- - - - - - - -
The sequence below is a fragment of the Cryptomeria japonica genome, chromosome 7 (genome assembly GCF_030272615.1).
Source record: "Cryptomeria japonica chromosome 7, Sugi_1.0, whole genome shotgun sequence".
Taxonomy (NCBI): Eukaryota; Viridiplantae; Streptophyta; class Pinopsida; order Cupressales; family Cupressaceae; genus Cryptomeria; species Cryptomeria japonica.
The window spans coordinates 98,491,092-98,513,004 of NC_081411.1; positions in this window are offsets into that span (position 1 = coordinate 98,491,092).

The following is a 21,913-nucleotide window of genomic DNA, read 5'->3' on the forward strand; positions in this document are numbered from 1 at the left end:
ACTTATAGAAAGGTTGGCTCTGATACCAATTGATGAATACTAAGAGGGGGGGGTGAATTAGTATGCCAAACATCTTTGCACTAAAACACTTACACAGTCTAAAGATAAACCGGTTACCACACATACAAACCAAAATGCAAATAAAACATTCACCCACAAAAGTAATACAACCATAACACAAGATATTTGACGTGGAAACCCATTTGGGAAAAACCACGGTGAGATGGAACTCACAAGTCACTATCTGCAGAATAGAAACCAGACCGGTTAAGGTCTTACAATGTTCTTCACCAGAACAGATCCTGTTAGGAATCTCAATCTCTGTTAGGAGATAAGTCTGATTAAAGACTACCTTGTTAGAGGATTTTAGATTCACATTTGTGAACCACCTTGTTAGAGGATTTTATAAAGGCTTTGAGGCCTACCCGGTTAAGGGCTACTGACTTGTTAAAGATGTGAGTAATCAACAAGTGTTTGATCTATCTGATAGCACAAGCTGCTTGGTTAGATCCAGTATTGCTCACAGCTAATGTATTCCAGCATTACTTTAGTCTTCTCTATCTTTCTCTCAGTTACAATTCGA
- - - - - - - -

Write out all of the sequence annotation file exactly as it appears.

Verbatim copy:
The sequence below is a fragment of the Cryptomeria japonica genome, chromosome 7 (genome assembly GCF_030272615.1).
Source record: "Cryptomeria japonica chromosome 7, Sugi_1.0, whole genome shotgun sequence".
Taxonomy (NCBI): Eukaryota; Viridiplantae; Streptophyta; class Pinopsida; order Cupressales; family Cupressaceae; genus Cryptomeria; species Cryptomeria japonica.
The window spans coordinates 98,491,092-98,513,004 of NC_081411.1; positions in this window are offsets into that span (position 1 = coordinate 98,491,092).

The following is a 21,913-nucleotide window of genomic DNA, read 5'->3' on the forward strand; positions in this document are numbered from 1 at the left end:
ACTTATAGAAAGGTTGGCTCTGATACCAATTGATGAATACTAAGAGGGGGGGGTGAATTAGTATGCCAAACATCTTTGCACTAAAACACTTACACAGTCTAAAGATAAACCGGTTACCACACATACAAACCAAAATGCAAATAAAACATTCACCCACAAAAGTAATACAACCATAACACAAGATATTTGACGTGGAAACCCATTTGGGAAAAACCACGGTGAGATGGAACTCACAAGTCACTATCTGCAGAATAGAAACCAGACCGGTTAAGGTCTTACAATGTTCTTCACCAGAACAGATCCTGTTAGGAATCTCAATCTCTGTTAGGAGATAAGTCTGATTAAAGACTACCTTGTTAGAGGATTTTAGATTCACATTTGTGAACCACCTTGTTAGAGGATTTTATAAAGGCTTTGAGGCCTACCCGGTTAAGGGCTACTGACTTGTTAAAGATGTGAGTAATCAACAAGTGTTTGATCTATCTGATAGCACAAGCTGCTTGGTTAGATCCAGTATTGCTCACAGCTAATGTATTCCAGCATTACTTTAGTCTTCTCTATCTTTCTCTCAGTTACAATTCGA